Use this map to discover how much it will cost to recycle your old mattress

Filed in Recycle by on June 10, 2019 1 Comment
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mattress recyclingThis week I took our neighbour to visit her husband. He’s been in a care home for years as he suffers from dementia.

When I took her in, I couldn’t help noticing a pile of three mattresses by the side of the house. Last month there were two there. The month before, a skip on the drive with about five mattresses piled up. With some residents being doubly incontinent, it’s almost as if mattresses are considered a disposable item.

I’ve also seen mattresses piled up outside a local residential home. I’ve seen them flytipped by the sides of roads, in the forest and in ‘off the beaten path’ fields. If you go to the effort of hauling a mattress into a field, you’d think a quick trip to the Recycling Centre would be easier, surely!

How much do your council charge for mattress recycling?

It reminded me of when I last moved house and how our council would pick up large items from the kerbside for free. They now make a charge of £15, but I recently heard that some local authorities charge a LOT more!

Research by Joy Richards – founder of Happy Beds – showed that we’re facing, what she calls, a ‘Recycling Postcode Lottery’ when disposing of old mattresses. And I’ve put this to the test myself: I live just two miles from a county border. So I pay £15 and my neighbours in a different county pay £20. My Mum, who lives 20 minutes away, under a different council, would have to pay £24.

But that’s not as bad as Joy discovered!

The research reviewed the bulky waste collection services of 378 councils in England, Scotland and Wales. The UK’s most expensive council for disposal of bulky waste, Aylesbury Vale in Buckinghamshire, charges an eye watering £75.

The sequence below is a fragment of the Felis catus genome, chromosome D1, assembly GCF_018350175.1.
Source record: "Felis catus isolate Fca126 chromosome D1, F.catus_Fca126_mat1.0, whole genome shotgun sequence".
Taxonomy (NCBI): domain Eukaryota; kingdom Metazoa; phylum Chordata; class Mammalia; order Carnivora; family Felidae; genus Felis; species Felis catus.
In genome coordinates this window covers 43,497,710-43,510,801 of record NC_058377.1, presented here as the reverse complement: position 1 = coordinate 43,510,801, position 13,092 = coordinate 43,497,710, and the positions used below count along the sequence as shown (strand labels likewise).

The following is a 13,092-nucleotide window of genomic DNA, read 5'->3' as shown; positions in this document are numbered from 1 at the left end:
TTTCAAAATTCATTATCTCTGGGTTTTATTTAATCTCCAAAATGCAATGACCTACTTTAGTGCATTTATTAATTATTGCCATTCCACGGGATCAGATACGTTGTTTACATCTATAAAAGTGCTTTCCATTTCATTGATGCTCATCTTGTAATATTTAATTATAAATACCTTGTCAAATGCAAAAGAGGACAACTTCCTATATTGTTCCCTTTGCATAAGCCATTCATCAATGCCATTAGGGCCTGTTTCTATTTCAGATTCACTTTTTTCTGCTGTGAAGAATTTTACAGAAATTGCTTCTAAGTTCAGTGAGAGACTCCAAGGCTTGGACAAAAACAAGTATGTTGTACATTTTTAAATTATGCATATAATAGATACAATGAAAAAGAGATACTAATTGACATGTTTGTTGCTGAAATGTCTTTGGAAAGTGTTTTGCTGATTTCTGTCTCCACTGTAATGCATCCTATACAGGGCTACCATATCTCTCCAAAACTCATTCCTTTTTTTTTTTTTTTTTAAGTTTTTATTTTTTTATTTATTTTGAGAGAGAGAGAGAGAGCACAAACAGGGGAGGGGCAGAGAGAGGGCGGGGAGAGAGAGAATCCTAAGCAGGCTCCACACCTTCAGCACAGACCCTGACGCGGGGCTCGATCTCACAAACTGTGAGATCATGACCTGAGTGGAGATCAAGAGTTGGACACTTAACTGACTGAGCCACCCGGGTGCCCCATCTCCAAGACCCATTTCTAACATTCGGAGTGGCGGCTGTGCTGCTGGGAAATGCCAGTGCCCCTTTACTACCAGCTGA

recycle your old mattress - how much does it cost

20 local authorities provide free mattress recycling collections. These include 15 in England and 6 in London: Tower Hamlets, Waltham Forest, Croydon, Hillingdon, Hounslow, and Redbridge.

Residents of Eastleigh have to pay £58 to have their mattress picked up and recycled, whereas down the road in Southampton it costs just £10.

Recycle your old mattress

Joy Richards said:

“Recycling old mattresses is an excellent step to reducing a household’s contribution to a growing waste problem, but it’s hard if local authorities are charging nearly as much as a new mattress will cost.

While we do stock thousands of mattresses, our cheapest product is £89.99 – meaning that if someone in Aylesbury Vale bought it and had to recycle theirs, their total outlay would nearly double!”

Mattresses are recyclable

What I didn’t realise is that mattresses, are, in fact recyclable, yet only a small percentage end up where they should. The majority are landfilled, with the remainder incinerated. While a mattress is made up of many parts, they can usually be separated and each component reused. For instance metal springs are melted down top make new building materials, foam makes an effective carpet underlay and wadding can be reused in cushions or other soft furnishings.

Interactive mattress recycling map

Joy has put together a brilliant interactive map, so you can find the best way to recycle your old mattresses. Have a go and let me know how much your local authority charge!

how many mattresses are recycled

About the Author ()

I am a long time supporter of the Green and Sustainable lifestyle. After being caught in the Boscastle floods in 2004, our family begun a journey to respect and promote the importance of Earth's fragile ecosystem, that focussed on reducing waste. Inspired by the beauty and resourcefulness of this wonderful planet, I have published numerous magazine articles on green issues and the author of four books.

Comments (1)

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  1. Philippa says:

    I think every mattress should be sold with a protective cover. After all who remembers what size their mattress is afterwards? It is harder to buy later because there are so many mattress size names and dimensions.

    This protective covering may not be enough for when the toddler gets into bed with you and wets the bed or you spill a whole cup of coffee or your waters break when you are pregnant and you may want to use something more absorbent. None of these scenarios ones which you would have chosen to happen. There are lots online including washable ones for beds and chairs for incontinence problems.

    Carers I knew said that the cheapest throw away ones were ones from the pet shop for puppy training.

    I don’t know why it took us so long to discover washable toppers – fluffy on one side for when it is cold and smooth on the other for warmer months! Buy these for your children when they leave home. They have moved on a long way from those old plastic or rubber sheets of the past.

    As well as fewer mattresses to dispose of there wouldn’t be quite so many mattress sales either!

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